I Can't Take It with Me

It's time to bequeath my earthly belongings. Honk if you love Yes concert T-shirts

  • Illustration by Mr. Bingo for TIME

    I have never felt the need to make a will. Mostly because it's premised on the faulty logic that I'm going to die. Also, I don't really like any of the stuff I have or any of the people who would want my stuff. You want my Yes concert T-shirts? Just ask me for them. There is no need whatsoever to kill me.

    Questions about what I want to happen after I die are of the exact same interest to me as questions about what I wanted to happen before I was born. I don't care what is done with my corpse, if there's a funeral or whether my New York Times obituary is six or seven pages.

    However, two of the things I have managed to acquire are a deadbeat wife and a deadbeat 1-year-old son. So I scheduled an appointment with Allan B. Cutrow, Esq., a partner at Mitchell Silberberg & Knupp, a law firm that has been around for 103 years and therefore must have had at least one client die. The first thing I learned is that the type of law he specializes in is not "dead people's money law" but "estate planning." I liked this very much, since it implied that I have an estate. I hadn't even met Allan B. Cutrow, Esq., yet, and he had already used the law to turn a bunch of Yes concert T-shirts into an inheritance from a Chekhov play.

    The office of Allan B. Cutrow, Esq., while having an amazing panoramic view of Los Angeles, was filled with collectible M&M's merchandise. This, I was hoping, was also designed to make me feel better about my Yes T-shirts. He asked Cassandra and me a lot of questions about our family and assets and then said, "You don't have a lot of assets." Cassandra and I own a house in Los Angeles, an apartment in Manhattan and a lot of savings in stock. That might not be a roomful of plastic M&M's memorabilia, but I thought it was O.K. in a recession.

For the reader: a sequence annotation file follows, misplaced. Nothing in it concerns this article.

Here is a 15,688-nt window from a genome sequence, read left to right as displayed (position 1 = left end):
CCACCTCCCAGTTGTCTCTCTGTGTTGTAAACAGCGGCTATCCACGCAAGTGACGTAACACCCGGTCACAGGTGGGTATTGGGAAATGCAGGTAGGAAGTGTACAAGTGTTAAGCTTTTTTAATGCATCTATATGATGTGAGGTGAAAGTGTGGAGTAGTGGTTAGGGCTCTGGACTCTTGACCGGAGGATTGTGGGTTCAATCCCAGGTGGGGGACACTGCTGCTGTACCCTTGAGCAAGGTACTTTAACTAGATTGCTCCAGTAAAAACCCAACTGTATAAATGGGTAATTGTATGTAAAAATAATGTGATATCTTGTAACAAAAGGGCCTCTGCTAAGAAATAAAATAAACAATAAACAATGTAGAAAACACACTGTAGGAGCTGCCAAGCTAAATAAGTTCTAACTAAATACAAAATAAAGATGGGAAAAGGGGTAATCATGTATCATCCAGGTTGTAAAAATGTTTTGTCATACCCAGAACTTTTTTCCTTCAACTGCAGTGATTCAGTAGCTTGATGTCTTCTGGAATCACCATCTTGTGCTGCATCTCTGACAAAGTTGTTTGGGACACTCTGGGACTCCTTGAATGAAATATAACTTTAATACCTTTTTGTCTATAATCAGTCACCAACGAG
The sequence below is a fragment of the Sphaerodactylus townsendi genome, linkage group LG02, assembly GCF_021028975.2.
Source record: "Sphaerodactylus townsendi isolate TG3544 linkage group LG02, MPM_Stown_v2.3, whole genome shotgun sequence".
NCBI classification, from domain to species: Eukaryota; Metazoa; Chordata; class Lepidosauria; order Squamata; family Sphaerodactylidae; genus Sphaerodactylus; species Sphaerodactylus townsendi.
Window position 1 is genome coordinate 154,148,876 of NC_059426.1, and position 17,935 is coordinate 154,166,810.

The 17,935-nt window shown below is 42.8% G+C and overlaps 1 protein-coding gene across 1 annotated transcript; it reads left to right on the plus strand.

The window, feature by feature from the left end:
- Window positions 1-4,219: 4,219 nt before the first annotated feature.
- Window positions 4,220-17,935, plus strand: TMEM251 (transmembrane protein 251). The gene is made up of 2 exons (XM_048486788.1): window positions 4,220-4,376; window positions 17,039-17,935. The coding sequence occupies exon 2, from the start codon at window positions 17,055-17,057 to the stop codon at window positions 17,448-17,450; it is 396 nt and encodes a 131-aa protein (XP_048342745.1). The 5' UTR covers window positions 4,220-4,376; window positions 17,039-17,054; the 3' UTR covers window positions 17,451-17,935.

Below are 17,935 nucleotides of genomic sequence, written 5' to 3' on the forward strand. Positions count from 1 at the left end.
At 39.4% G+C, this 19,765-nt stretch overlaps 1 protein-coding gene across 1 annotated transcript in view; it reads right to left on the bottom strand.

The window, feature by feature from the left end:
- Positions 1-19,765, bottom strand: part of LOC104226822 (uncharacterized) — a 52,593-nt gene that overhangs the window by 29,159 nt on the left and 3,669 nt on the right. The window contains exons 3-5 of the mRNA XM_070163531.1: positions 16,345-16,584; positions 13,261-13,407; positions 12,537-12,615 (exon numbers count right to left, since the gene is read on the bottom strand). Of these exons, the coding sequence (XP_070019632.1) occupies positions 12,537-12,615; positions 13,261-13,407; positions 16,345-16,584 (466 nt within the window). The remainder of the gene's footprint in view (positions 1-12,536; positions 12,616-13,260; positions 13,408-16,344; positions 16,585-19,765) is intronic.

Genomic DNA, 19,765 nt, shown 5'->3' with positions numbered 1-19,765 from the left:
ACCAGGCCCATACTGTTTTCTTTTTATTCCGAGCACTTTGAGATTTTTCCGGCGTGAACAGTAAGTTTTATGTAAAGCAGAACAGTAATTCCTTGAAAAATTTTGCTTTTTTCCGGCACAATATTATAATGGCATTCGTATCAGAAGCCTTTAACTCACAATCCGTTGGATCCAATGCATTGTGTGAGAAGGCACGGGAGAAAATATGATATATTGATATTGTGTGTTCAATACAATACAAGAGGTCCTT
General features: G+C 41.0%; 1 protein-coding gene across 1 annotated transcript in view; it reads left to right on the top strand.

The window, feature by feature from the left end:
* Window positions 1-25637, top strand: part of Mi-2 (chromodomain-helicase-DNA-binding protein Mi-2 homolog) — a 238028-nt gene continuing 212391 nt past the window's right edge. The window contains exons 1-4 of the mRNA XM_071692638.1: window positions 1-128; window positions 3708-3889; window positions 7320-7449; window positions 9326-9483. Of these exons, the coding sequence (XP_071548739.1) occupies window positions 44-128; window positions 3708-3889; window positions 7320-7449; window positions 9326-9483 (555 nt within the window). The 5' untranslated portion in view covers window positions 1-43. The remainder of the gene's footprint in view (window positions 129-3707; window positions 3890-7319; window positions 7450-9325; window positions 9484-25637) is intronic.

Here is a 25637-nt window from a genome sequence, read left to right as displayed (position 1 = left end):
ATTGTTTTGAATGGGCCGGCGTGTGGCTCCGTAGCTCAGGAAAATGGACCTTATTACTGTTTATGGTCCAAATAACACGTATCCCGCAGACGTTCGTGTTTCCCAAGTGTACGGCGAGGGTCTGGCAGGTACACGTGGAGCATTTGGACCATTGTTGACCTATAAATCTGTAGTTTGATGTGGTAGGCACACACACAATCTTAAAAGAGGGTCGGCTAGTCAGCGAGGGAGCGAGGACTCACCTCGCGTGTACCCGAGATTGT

This was a recurring theme in our meeting — Allan B. Cutrow, Esq., telling us that we didn't have a lot of money. I asked him if we should even bother planning our estate, and he said we definitely should, since we have a baby. He also said I should spend $2,000 to $5,000 a year on life insurance, since there was no way Cassandra and Laszlo could live off two houses and a ton of mutual funds.

    Then he asked Cassandra and me if we trusted each other to handle the money for Laszlo if one of us died. We did. Then he explained that we might marry new people with children of their own who would talk the widowed one out of giving Laszlo his cash. "It's usually the man who will invest crazily and get his head turned around," he said, at which point I almost walked out. I was not going to sit there and let him talk that way about my superhot future wife.

    He also asked when, in the event of our both dying really soon, Laszlo should get his inheritance. He warned that if we give it to him in his 20s, Laszlo could have a short marriage with a woman whom, I'm guessing, he would describe as a bronze digger. Allan B. Cutrow, Esq., I was starting to suspect, had had a very bad experience with a woman. He also made us think about who would run Laszlo's trust, how much Laszlo would have to do with its administration and whom we wanted to make our medical decisions when we could no longer communicate our desires. It did not help matters when I immediately suggested giving that power to my superhot future wife.

    The most shocking part of our meeting was that it took Allan B. Cutrow, Esq., more than an hour before he mentioned the classic estate-planning movie Brewster's Millions . And he used it to talk me out of creating an incentive trust. Though I thought it would be a great idea to write a will in which Laszlo could get his fortune only if he remade the movie Brewster's Millions .

    The fee for all of this thinking about my death was going to be $5,000 to $8,000. Which seemed like a lot to pay someone, even if it meant he'd have to say I have a sound body. I asked if we could just slip Allan B. Cutrow, Esq., that amount in our will, but he didn't seem up for that. Then I explained to him that his kids would get the money and not have to pay his estate tax. "It's the perfect generational-skipping plan," he said. "You're getting the hang of this right away." Still, he wanted the money now.

    On the drive home, Cassandra and I decided that even if we remarry and have new kids, we know the other one wouldn't do anything to the disadvantage of Laszlo. And as awful as it was to talk about my dying, there was something nice about caring about two people so much that I'll still be caring about them after I'm dead. I just hope I love my superhot future wife half this much.

    This article originally appeared in the March 7, 2011 issue of TIME.